Study: Many Nonprofits Misreporting Solicited Donations

10News Examines 2 Local Nonprofit Organizations' Fundraising Expenses

Thousands of nonprofit organizations in the United States misreport how they solicit billions of dollars in donations, making it impossible for Americans to know how their gifts are used, according to a Scripps Howard News Service study of federal tax records.

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Forty-one percent of all 37,987 charities and other nonprofit groups that collected at least $1 million according to their most recent report to the Internal Revenue Service made what experts agree is a ridiculous claim: They raised significant amounts of money without spending a dime to do so. (Click here to use a database to search a nonprofit's fundraising expenses.)

On their annual tax forms, these 15,389 nonprofits said they spent nothing for advertising, telephone solicitations, mailed donation appeals, professionally prepared grant applications or staff time for face-to-face pleas for contributions.

Even so, these groups reported that they managed to raise a total of $116.7 billion while reporting zero fundraising expenses, according to the study. By law, nonprofits do not owe federal taxes on any funds they raise.

Robert Ottenhoff, president and CEO of the nonprofit oversight group GuideStar, which provided the financial data for the Scripps study, laughed when told of the finding. (Visit GuideStar's website at www.guidestar.org.)

"It is ridiculous to think an organization could raise significant amounts of money without spending money to do it," said Ottenhoff, former chief operating officer at the Public Broadcasting Service for nine years. "I must be doing something wrong. I've never seen it growing on trees."

Ottenhoff and other watchdogs say an accurate statement of fundraising expenses is critical to understanding how much of any donation actually goes to the nonprofit's officially stated purpose.

The Scripps study found that 22,598 nonprofit groups did report fundraising expenses that totaled $14.3 billion, or about 7 cents for every dollar they raised.

Some experts express indignation that major charities would claim to spend nothing on raising money.

"This is just outrageous," said Marion Fremont-Smith, senior research fellow at Harvard University's Hauser Center for Nonprofit Organizations. "If they say zero -- and it cannot be zero -- then that is a misreported tax form. And there are penalties for that."

Chief executives of nonprofits sign their annual Form 990s to the IRS promising "under penalties of perjury" that the information provided is "true, correct and complete." However, legal action for a false filing is extremely rare.

"I am concerned when organizations do not file correctly," Lois Lerner, director of the IRS' Exempt Organizations Division, said in an interview.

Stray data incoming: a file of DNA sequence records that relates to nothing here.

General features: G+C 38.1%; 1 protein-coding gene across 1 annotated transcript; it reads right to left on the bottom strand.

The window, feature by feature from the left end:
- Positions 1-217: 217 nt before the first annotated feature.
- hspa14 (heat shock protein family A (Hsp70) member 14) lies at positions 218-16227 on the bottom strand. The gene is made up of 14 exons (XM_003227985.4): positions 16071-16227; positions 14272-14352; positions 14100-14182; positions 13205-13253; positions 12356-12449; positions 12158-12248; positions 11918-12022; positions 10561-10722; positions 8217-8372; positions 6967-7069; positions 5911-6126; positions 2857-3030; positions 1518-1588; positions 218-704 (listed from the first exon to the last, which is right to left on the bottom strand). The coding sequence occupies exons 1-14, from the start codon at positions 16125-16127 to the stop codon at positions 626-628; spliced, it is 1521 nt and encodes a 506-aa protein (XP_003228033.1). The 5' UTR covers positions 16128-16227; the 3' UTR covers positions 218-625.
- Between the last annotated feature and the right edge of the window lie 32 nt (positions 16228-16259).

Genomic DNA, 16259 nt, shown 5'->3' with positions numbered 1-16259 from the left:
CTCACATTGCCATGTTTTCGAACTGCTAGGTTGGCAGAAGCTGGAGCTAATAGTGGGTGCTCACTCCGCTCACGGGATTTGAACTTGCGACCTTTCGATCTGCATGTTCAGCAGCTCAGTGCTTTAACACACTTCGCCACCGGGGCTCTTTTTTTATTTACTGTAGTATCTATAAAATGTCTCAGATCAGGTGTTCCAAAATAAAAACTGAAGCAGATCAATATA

Lerner declined to speak directly about large nonprofits that report zero fundraising expenses. But she pointed to a multi-year study she began in 2010 at IRS to review how charities raise and use donations to accomplish their stated charitable purposes.

"What I can tell you is that I have a Charitable Spending Initiative that looks at fundraising costs, along with other indicators of potential noncompliance with the tax rules. We are very, very interested in that," Lerner said.

Ottenhoff said it's important for donors to be able to easily follow the money.

"What donors want to know is how is my hard-earned money being used? Are you using my money effectively and efficiently?" said Ottenhoff.

Expense information -- such as advertising, mailings and writing grant applications -- are part of the overhead costs and a measuring stick on a charity's performance. (To see IRS instructions for Form 990: Part IX, Statement of Functional Expenses, click here.)

In San Diego County, the 10News I-team discovered two charities that make it tough to know exactly how donations are used.

The UC San Diego Foundation and Goodwill Industries of San Diego County both received millions of dollars in contributions and grants, but reported to the Internal Revenue Service that they did not spend one penny on raising those funds.

Ottenhoff said raising money without spending money is possible, but unlikely.

"I never had somebody call me up and say, 'Hey, how would you like me to pay for your budget?' I've had to work for it, and working for it means you need to do all the things that you need to do to raise money, and that costs money to do it."

The UC San Diego Foundation reported to the IRS that its mission is "to advocate and raise private support for the University of California, San Diego, for the purposes of its research, teaching and public service mission."

10News examined its tax form for fiscal year 2010, which showed $122,838,456 in contributions and grants -- $1,812,768 of it from fundraising events. That included its annual black-tie gala benefiting UCSD's cardiovascular center. (View UCSD's Form 990 for fiscal year 2010 here: http://www-er.ucsd.edu/foundationDir/FDN-ACT/pdf/2011taxform990.pdf)

UCSD held a special grand opening celebration that reporting year, with dinner and dancing. Tickets started at $750 a person. The foundation claimed zero fundraising expenses for the gala and its other fundraising activities.